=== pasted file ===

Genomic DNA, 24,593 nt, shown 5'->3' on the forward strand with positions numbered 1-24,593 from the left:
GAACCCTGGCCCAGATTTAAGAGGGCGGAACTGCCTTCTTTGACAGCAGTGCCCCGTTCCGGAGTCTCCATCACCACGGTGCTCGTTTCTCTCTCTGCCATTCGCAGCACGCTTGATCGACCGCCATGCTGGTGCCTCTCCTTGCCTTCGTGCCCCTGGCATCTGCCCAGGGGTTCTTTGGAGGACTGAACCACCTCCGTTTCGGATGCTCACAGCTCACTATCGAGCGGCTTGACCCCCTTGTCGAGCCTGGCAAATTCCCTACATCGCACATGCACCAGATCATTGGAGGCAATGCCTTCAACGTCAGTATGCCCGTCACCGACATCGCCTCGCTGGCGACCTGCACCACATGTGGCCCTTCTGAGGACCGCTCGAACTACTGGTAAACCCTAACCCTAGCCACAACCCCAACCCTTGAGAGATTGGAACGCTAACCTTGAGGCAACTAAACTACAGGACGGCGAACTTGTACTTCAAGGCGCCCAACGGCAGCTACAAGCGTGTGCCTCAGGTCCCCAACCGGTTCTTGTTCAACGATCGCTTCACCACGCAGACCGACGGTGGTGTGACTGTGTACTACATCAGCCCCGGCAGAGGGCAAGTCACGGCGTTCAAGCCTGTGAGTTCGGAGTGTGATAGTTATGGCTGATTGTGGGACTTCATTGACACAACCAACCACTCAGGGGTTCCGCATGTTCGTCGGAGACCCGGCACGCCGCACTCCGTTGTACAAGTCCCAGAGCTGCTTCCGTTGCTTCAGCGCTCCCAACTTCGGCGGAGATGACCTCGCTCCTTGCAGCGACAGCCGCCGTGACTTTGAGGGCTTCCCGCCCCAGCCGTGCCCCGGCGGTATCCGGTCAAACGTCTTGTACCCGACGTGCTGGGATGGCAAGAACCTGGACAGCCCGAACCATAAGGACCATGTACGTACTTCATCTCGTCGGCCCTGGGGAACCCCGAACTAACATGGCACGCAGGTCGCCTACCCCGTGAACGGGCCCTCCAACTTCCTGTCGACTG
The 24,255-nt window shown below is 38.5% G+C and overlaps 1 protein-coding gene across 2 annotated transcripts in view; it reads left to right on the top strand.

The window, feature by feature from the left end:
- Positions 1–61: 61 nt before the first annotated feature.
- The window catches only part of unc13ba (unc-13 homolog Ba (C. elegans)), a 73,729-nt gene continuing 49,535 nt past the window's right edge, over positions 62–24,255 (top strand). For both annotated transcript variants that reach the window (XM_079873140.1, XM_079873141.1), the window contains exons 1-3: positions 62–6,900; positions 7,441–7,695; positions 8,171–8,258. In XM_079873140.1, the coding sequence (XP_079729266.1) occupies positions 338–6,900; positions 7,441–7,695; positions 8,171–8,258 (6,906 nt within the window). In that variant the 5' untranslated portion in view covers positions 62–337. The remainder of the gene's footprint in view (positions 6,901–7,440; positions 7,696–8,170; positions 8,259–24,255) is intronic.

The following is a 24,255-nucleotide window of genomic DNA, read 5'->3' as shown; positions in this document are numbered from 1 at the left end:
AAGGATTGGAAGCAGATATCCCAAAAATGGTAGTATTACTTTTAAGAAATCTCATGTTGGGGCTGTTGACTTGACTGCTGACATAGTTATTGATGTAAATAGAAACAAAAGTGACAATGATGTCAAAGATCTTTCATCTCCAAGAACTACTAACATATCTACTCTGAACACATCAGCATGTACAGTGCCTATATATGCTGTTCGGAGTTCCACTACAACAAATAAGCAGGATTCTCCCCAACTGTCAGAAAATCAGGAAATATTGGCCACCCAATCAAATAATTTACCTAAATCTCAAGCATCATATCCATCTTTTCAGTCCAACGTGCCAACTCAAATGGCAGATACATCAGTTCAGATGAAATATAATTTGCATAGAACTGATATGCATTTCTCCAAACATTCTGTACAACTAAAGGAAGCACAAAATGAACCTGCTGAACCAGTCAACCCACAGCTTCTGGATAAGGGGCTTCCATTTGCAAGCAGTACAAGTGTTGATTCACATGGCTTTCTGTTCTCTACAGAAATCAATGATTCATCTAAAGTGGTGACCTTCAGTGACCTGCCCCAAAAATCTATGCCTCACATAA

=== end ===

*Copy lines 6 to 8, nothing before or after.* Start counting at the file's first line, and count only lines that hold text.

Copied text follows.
- The window catches only part of unc13ba (unc-13 homolog Ba (C. elegans)), a 73,729-nt gene continuing 49,535 nt past the window's right edge, over positions 62–24,255 (top strand). For both annotated transcript variants that reach the window (XM_079873140.1, XM_079873141.1), the window contains exons 1-3: positions 62–6,900; positions 7,441–7,695; positions 8,171–8,258. In XM_079873140.1, the coding sequence (XP_079729266.1) occupies positions 338–6,900; positions 7,441–7,695; positions 8,171–8,258 (6,906 nt within the window). In that variant the 5' untranslated portion in view covers positions 62–337. The remainder of the gene's footprint in view (positions 6,901–7,440; positions 7,696–8,170; positions 8,259–24,255) is intronic.

The following is a 24,255-nucleotide window of genomic DNA, read 5'->3' as shown; positions in this document are numbered from 1 at the left end:
AAGGATTGGAAGCAGATATCCCAAAAATGGTAGTATTACTTTTAAGAAATCTCATGTTGGGGCTGTTGACTTGACTGCTGACATAGTTATTGATGTAAATAGAAACAAAAGTGACAATGATGTCAAAGATCTTTCATCTCCAAGAACTACTAACATATCTACTCTGAACACATCAGCATGTACAGTGCCTATATATGCTGTTCGGAGTTCCACTACAACAAATAAGCAGGATTCTCCCCAACTGTCAGAAAATCAGGAAATATTGGCCACCCAATCAAATAATTTACCTAAATCTCAAGCATCATATCCATCTTTTCAGTCCAACGTGCCAACTCAAATGGCAGATACATCAGTTCAGATGAAATATAATTTGCATAGAACTGATATGCATTTCTCCAAACATTCTGTACAACTAAAGGAAGCACAAAATGAACCTGCTGAACCAGTCAACCCACAGCTTCTGGATAAGGGGCTTCCATTTGCAAGCAGTACAAGTGTTGATTCACATGGCTTTCTGTTCTCTACAGAAATCAATGATTCATCTAAAGTGGTGACCTTCAGTGACCTGCCCCAAAAATCTATGCCTCACATAA